• qualityOfService—The default value is NSQualityOfServiceBackground. If you upgrade the quality of service above this level, the system schedules the activity more aggressively. The default value is the recommended value for most activities. For information on quality of service, see Prioritize Work at the Task Level in Energy Efficiency Guide for Mac Apps.

Listing 2, Listing 3, and Listing 4 demonstrate different scheduling scenarios.

Listing 2

Scheduling an activity to fire in the next 10 minutes

activity.tolerance = 10 * 60;
Listing 3

Scheduling an activity to fire between 15 and 45 minutes from now

activity.interval = 30 * 60;
activity.tolerance = 15 * 60;
Listing 4

Scheduling an activity to fire once each hour

activity.repeats = YES;
activity.interval = 60 * 60;

Schedule Activity with scheduleWithBlock:

When you’re ready to schedule the activity, call scheduleWithBlock: and provide a block of code to execute when the scheduler runs, as shown in Listing 5. The block will be called on a serial background queue appropriate for the level of quality of service specified. The system automatically uses the beginActivityWithOptions:reason: method (of NSProcessInfo) while invoking the block, choosing appropriate options based on the specified quality of service.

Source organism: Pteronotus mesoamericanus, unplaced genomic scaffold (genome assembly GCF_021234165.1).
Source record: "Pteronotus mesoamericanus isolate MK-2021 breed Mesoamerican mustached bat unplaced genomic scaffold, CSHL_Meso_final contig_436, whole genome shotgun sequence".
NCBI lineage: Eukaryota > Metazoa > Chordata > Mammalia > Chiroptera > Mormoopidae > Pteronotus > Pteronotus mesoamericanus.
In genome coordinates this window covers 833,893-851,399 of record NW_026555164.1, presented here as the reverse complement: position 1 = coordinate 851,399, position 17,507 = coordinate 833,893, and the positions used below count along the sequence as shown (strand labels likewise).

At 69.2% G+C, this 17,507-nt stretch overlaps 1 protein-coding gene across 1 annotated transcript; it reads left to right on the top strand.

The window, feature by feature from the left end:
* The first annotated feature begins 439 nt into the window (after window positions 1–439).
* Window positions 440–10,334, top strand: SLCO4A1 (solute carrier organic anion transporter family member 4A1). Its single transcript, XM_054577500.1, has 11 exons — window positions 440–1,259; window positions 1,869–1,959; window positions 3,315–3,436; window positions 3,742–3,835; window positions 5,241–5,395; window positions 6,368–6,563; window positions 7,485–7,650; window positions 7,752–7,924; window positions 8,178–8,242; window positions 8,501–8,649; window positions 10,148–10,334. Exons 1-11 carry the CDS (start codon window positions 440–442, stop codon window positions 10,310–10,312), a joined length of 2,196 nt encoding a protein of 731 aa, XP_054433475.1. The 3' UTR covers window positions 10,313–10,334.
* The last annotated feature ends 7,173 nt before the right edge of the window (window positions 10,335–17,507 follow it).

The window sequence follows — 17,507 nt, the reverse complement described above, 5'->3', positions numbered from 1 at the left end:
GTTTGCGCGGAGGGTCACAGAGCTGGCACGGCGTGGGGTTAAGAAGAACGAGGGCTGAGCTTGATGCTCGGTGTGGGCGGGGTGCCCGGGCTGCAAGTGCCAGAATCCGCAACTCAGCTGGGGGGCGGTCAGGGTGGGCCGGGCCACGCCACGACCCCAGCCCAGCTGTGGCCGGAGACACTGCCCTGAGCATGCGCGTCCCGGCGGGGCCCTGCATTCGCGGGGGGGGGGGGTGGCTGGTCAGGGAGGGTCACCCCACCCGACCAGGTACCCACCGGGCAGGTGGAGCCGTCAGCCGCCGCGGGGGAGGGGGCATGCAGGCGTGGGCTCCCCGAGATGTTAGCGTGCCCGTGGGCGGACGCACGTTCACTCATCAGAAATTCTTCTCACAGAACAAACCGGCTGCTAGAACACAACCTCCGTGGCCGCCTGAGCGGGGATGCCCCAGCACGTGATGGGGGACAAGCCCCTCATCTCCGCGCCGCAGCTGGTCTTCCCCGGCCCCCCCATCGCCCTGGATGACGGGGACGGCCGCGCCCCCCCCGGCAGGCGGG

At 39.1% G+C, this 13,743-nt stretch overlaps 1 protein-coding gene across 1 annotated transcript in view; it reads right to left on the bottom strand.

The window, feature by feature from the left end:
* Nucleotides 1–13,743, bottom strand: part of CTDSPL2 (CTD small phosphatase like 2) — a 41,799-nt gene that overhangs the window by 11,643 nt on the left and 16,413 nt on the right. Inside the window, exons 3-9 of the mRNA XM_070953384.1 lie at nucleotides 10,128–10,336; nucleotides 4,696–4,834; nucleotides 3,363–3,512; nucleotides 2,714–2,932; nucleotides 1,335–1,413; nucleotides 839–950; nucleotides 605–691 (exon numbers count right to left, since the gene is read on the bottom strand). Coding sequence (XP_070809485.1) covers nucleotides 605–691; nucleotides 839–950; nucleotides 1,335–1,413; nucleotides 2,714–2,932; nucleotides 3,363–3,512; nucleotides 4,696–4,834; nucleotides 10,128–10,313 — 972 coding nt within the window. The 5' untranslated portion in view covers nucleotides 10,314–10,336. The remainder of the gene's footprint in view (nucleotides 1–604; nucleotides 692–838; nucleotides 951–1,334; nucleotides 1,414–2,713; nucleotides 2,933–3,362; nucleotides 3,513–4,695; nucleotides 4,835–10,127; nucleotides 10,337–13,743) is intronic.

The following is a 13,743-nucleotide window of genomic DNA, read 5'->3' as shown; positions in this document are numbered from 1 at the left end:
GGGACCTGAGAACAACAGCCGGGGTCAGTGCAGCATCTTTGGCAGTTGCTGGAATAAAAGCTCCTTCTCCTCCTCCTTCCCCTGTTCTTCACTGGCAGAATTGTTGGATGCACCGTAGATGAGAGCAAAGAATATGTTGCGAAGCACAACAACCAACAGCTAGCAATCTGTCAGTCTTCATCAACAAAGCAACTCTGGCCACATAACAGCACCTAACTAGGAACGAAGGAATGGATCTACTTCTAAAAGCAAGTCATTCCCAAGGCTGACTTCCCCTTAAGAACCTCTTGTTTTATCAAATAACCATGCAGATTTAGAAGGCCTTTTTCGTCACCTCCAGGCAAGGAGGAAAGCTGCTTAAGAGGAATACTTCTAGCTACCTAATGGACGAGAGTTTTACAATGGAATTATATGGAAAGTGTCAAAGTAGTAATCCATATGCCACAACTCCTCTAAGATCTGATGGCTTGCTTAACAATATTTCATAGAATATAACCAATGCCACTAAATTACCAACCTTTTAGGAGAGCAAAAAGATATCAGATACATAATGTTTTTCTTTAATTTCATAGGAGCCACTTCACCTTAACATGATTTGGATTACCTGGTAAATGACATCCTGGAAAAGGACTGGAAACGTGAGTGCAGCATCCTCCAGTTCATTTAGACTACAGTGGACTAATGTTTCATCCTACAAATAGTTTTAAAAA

When your block is called, it’s passed a completion handler as an argument. Configure the block to invoke this handler, passing it a result of type NSBackgroundActivityResult to indicate whether the activity finished (NSBackgroundActivityResultFinished) or should be deferred (NSBackgroundActivityResultDeferred) and rescheduled for a later time. Failure to invoke the completion handler results in the activity not being rescheduled. For work that will be deferred and rescheduled, the block may optionally adjust scheduler properties, such as interval or tolerance, before calling the completion handler.

Listing 5

Scheduling background activity

scheduleWithBlock:^(NSBackgroundActivityCompletionHandler completion) {
   // Perform the activity

Detect Whether to Defer Activity